Finally, and most notably, the court explained that the stage of less restrictive alternatives would be applied differently in this case than it was in O’Bannon. For instead of being restricted to the limited remedy of NIL payments, the student-athletes’ more ambitious challenge here is accompanied by more far-reaching remedies: (1) allowing conferences to set their own rules and (2) blocking NCAA rules limiting payments and benefits linked to educational benefits and incidental expenses.
At the end of the day, the court made clear that NCAA regulations are subject to antitrust scrutiny. And amidst the bright lights and rich rewards of March Madness, the NCAA will be challenged like never before to defend rules that seem arbitrary and inconsistent to the student athletes who are at the heart of big-time college sports but who are left on the outside when the money comes rolling in.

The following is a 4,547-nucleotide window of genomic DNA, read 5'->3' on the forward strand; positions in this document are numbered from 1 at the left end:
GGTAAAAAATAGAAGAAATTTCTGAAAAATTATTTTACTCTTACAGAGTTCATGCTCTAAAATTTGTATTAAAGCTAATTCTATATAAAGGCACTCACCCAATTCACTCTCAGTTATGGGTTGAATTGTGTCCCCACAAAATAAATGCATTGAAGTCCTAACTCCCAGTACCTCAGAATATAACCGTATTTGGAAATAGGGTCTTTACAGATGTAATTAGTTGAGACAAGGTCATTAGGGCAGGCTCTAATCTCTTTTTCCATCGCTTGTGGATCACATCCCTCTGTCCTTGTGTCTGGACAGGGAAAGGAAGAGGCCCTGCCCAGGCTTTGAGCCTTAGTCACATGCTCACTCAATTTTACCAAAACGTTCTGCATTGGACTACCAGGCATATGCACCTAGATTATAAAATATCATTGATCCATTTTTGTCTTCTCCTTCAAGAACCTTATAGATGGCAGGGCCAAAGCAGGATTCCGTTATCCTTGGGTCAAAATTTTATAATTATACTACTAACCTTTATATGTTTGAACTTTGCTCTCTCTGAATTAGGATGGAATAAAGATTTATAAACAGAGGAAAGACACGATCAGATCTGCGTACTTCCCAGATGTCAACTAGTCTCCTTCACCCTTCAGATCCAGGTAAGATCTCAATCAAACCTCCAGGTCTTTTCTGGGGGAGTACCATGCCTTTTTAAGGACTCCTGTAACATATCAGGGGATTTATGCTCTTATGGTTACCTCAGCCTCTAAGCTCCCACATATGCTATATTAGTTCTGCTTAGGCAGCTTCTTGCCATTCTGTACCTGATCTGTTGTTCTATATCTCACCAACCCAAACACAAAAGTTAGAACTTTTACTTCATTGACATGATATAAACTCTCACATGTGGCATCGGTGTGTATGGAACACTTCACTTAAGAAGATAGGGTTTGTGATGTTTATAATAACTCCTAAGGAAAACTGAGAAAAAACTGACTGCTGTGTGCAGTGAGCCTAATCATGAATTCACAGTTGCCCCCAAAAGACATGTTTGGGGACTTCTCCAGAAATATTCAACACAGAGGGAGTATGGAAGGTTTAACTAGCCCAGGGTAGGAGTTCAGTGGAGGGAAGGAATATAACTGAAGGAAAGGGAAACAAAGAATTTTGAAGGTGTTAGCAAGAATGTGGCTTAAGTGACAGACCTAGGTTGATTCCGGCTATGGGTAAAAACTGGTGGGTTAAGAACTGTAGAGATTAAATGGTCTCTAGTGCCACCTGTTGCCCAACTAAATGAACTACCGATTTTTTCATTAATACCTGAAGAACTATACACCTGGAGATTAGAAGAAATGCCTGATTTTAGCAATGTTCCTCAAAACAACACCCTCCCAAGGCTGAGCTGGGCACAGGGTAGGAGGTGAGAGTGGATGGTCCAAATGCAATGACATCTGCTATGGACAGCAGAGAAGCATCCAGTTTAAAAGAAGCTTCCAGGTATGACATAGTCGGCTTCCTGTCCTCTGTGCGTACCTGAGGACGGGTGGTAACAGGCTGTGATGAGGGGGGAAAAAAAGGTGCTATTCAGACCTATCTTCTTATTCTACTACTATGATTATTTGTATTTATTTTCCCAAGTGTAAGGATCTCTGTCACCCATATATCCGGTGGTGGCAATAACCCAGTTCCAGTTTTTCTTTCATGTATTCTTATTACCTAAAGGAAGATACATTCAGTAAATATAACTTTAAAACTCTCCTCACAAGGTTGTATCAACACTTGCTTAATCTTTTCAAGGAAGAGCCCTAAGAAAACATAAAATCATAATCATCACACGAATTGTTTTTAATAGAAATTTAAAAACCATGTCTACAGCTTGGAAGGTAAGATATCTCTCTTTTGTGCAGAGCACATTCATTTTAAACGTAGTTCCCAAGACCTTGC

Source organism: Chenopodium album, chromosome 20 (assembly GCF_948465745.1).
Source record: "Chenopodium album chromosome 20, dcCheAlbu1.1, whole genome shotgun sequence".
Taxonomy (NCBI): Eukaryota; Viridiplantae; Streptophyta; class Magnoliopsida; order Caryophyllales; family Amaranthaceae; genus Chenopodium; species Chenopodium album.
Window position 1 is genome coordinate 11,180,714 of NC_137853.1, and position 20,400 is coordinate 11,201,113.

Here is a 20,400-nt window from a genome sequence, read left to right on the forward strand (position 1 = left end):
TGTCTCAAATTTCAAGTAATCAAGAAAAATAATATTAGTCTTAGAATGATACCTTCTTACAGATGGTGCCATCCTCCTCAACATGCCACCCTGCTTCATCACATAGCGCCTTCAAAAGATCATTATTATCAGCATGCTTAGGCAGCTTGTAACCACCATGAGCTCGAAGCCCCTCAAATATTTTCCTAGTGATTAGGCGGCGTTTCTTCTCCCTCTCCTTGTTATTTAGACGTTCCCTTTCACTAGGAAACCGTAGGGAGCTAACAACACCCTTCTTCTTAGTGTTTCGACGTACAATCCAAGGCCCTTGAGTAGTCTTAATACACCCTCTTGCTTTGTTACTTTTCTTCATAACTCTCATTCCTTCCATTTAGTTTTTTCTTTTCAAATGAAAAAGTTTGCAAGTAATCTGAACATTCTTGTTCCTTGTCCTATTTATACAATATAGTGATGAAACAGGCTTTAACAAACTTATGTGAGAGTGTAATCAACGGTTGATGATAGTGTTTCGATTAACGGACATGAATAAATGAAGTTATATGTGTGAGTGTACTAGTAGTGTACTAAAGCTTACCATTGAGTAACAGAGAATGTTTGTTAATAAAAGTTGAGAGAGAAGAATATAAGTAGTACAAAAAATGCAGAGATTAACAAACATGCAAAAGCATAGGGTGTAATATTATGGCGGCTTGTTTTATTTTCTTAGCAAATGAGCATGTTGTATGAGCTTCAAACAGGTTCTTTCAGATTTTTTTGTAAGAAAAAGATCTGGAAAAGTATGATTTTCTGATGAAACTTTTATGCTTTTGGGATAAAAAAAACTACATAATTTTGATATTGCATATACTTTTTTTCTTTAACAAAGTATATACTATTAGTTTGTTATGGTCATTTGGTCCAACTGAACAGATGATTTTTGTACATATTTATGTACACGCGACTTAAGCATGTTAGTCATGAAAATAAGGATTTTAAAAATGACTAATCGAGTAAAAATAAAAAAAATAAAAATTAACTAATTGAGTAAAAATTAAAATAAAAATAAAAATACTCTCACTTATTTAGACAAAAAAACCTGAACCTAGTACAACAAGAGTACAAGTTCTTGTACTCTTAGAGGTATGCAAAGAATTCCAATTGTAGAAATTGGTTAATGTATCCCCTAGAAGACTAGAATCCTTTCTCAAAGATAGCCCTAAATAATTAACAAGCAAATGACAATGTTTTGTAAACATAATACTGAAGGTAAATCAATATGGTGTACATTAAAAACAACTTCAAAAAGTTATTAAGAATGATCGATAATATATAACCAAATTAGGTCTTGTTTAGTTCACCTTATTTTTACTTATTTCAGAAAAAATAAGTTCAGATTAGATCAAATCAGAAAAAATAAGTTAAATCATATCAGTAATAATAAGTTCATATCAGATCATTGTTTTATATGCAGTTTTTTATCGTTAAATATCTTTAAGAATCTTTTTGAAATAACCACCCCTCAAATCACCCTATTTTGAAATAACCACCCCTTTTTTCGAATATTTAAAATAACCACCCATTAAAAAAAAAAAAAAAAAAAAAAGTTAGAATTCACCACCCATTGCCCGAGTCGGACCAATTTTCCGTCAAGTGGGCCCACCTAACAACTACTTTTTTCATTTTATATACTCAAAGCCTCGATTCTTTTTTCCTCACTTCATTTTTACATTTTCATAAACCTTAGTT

Infield shifts and limiting rules

Scoring is down in baseball this season (and has been on a downward trend in recent years). Some of the declines is being attributed to the increasing use of defensive shifts, especially against left-handed pull hitters, with teams situating four defenders to the right of second base and placing the second baseman in the shallow right field, where he is close enough to field a grounder and throw out the runner. SI's Tom Verducci shows the effects and offers an "illegal defense" rule--prohibiting teams from placing three infielders on one side of the field (so the shortstop could be only as far as even with second base) or requiring infielders to have one foot on the infield dirt (removing the rover in short right field).